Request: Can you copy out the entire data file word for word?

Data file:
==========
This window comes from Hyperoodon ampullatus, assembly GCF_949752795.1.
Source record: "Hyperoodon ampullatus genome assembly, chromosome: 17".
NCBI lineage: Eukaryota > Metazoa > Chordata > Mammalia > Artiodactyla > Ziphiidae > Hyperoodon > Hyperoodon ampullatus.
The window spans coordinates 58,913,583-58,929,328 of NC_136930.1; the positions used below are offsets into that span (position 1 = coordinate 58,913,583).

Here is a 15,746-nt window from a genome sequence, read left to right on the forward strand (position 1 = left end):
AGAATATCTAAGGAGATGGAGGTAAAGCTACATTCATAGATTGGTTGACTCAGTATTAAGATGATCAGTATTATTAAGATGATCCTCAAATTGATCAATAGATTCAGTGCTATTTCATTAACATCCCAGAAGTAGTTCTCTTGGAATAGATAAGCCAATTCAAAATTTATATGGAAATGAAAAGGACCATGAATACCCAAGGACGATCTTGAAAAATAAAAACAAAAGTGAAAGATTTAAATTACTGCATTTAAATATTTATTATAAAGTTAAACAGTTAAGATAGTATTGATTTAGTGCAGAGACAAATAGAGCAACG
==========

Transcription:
This window comes from Hyperoodon ampullatus, assembly GCF_949752795.1.
Source record: "Hyperoodon ampullatus genome assembly, chromosome: 17".
NCBI lineage: Eukaryota > Metazoa > Chordata > Mammalia > Artiodactyla > Ziphiidae > Hyperoodon > Hyperoodon ampullatus.
The window spans coordinates 58,913,583-58,929,328 of NC_136930.1; the positions used below are offsets into that span (position 1 = coordinate 58,913,583).

Here is a 15,746-nt window from a genome sequence, read left to right on the forward strand (position 1 = left end):
AGAATATCTAAGGAGATGGAGGTAAAGCTACATTCATAGATTGGTTGACTCAGTATTAAGATGATCAGTATTATTAAGATGATCCTCAAATTGATCAATAGATTCAGTGCTATTTCATTAACATCCCAGAAGTAGTTCTCTTGGAATAGATAAGCCAATTCAAAATTTATATGGAAATGAAAAGGACCATGAATACCCAAGGACGATCTTGAAAAATAAAAACAAAAGTGAAAGATTTAAATTACTGCATTTAAATATTTATTATAAAGTTAAACAGTTAAGATAGTATTGATTTAGTGCAGAGACAAATAGAGCAACG